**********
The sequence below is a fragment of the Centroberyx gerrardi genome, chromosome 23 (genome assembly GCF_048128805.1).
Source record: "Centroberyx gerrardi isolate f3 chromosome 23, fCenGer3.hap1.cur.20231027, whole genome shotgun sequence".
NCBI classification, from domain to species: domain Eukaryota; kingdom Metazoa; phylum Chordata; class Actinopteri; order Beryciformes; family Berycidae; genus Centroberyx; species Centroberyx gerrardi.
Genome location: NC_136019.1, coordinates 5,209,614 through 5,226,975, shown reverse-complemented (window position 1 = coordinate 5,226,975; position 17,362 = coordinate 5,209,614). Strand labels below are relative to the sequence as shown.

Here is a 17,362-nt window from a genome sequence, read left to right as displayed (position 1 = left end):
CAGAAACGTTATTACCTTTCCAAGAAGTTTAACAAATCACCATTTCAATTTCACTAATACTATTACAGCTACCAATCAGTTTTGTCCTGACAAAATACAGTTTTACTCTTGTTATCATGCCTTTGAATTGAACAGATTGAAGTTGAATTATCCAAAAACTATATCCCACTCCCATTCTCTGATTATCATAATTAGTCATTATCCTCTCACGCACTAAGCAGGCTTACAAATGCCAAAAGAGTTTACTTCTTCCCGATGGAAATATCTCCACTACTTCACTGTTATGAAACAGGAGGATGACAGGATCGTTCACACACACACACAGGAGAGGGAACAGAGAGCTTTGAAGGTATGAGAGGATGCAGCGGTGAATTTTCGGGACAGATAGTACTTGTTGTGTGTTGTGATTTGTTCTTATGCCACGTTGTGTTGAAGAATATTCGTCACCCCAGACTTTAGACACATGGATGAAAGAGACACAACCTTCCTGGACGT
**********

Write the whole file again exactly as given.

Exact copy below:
The sequence below is a fragment of the Centroberyx gerrardi genome, chromosome 23 (genome assembly GCF_048128805.1).
Source record: "Centroberyx gerrardi isolate f3 chromosome 23, fCenGer3.hap1.cur.20231027, whole genome shotgun sequence".
NCBI classification, from domain to species: domain Eukaryota; kingdom Metazoa; phylum Chordata; class Actinopteri; order Beryciformes; family Berycidae; genus Centroberyx; species Centroberyx gerrardi.
Genome location: NC_136019.1, coordinates 5,209,614 through 5,226,975, shown reverse-complemented (window position 1 = coordinate 5,226,975; position 17,362 = coordinate 5,209,614). Strand labels below are relative to the sequence as shown.

Here is a 17,362-nt window from a genome sequence, read left to right as displayed (position 1 = left end):
CAGAAACGTTATTACCTTTCCAAGAAGTTTAACAAATCACCATTTCAATTTCACTAATACTATTACAGCTACCAATCAGTTTTGTCCTGACAAAATACAGTTTTACTCTTGTTATCATGCCTTTGAATTGAACAGATTGAAGTTGAATTATCCAAAAACTATATCCCACTCCCATTCTCTGATTATCATAATTAGTCATTATCCTCTCACGCACTAAGCAGGCTTACAAATGCCAAAAGAGTTTACTTCTTCCCGATGGAAATATCTCCACTACTTCACTGTTATGAAACAGGAGGATGACAGGATCGTTCACACACACACACAGGAGAGGGAACAGAGAGCTTTGAAGGTATGAGAGGATGCAGCGGTGAATTTTCGGGACAGATAGTACTTGTTGTGTGTTGTGATTTGTTCTTATGCCACGTTGTGTTGAAGAATATTCGTCACCCCAGACTTTAGACACATGGATGAAAGAGACACAACCTTCCTGGACGT